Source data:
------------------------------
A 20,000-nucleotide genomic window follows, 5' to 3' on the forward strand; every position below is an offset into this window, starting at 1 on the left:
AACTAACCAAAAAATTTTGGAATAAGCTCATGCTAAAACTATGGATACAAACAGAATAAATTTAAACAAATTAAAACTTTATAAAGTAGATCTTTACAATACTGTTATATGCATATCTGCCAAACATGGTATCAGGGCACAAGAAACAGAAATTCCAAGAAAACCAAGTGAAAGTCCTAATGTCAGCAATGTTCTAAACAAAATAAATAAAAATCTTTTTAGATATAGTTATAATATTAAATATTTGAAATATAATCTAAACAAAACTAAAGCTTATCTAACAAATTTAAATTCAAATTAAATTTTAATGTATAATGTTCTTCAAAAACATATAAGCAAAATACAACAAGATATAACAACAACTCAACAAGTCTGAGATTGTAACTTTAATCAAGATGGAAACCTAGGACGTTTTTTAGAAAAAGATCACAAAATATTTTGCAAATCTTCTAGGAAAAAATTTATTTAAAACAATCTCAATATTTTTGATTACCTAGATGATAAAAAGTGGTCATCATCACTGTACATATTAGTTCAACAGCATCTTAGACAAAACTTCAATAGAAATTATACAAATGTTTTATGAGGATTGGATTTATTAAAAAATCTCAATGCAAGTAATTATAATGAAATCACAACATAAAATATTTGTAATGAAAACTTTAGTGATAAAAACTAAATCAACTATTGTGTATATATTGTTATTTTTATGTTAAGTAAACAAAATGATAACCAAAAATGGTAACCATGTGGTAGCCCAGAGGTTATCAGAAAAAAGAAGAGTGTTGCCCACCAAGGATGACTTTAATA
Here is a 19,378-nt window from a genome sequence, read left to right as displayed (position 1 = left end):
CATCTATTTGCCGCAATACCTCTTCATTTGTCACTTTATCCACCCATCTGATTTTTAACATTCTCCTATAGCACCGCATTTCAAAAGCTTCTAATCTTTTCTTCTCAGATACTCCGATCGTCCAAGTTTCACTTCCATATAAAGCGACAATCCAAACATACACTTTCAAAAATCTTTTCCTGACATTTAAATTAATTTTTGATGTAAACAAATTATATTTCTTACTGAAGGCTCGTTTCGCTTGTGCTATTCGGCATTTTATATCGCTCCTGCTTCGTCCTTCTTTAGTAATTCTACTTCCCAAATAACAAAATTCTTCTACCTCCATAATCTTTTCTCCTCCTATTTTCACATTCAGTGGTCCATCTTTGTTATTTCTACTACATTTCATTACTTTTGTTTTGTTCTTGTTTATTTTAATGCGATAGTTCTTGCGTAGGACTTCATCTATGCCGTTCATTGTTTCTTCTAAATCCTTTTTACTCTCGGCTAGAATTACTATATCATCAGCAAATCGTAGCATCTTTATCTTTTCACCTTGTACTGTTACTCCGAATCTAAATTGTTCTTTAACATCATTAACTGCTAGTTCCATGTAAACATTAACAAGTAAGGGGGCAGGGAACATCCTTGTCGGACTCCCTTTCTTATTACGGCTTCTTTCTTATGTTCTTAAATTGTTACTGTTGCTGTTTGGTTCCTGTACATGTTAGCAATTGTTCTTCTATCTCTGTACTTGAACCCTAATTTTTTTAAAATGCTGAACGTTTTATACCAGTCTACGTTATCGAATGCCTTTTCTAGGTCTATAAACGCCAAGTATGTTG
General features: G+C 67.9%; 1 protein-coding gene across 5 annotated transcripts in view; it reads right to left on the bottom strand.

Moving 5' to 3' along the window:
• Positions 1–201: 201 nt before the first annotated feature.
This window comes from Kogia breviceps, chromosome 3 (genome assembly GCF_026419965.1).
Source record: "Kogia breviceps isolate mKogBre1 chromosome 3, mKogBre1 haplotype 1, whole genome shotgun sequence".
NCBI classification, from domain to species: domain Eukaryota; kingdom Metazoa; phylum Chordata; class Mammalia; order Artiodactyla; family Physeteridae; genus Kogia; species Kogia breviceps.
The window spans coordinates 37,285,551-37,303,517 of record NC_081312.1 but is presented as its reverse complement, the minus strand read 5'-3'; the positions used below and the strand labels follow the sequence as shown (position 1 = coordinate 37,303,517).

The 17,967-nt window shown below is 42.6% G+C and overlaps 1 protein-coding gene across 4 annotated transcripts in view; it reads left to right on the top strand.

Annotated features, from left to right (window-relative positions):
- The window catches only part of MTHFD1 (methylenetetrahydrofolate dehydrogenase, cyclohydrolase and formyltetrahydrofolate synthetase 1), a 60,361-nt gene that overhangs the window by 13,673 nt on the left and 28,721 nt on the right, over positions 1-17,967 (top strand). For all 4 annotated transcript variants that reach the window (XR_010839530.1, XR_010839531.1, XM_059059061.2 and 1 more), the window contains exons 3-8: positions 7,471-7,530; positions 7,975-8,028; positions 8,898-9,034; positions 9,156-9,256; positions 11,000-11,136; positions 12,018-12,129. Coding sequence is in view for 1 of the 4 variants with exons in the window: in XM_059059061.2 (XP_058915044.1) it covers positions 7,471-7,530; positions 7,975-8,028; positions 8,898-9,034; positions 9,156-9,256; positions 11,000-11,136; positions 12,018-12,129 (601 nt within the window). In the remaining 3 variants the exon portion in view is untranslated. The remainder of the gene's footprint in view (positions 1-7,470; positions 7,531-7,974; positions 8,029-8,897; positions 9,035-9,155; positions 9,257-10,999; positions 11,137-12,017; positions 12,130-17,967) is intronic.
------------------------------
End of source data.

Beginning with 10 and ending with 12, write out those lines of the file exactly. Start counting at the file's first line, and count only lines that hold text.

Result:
NCBI classification, from domain to species: domain Eukaryota; kingdom Metazoa; phylum Chordata; class Mammalia; order Artiodactyla; family Physeteridae; genus Kogia; species Kogia breviceps.
The window spans coordinates 37,285,551-37,303,517 of record NC_081312.1 but is presented as its reverse complement, the minus strand read 5'-3'; the positions used below and the strand labels follow the sequence as shown (position 1 = coordinate 37,303,517).

The 17,967-nt window shown below is 42.6% G+C and overlaps 1 protein-coding gene across 4 annotated transcripts in view; it reads left to right on the top strand.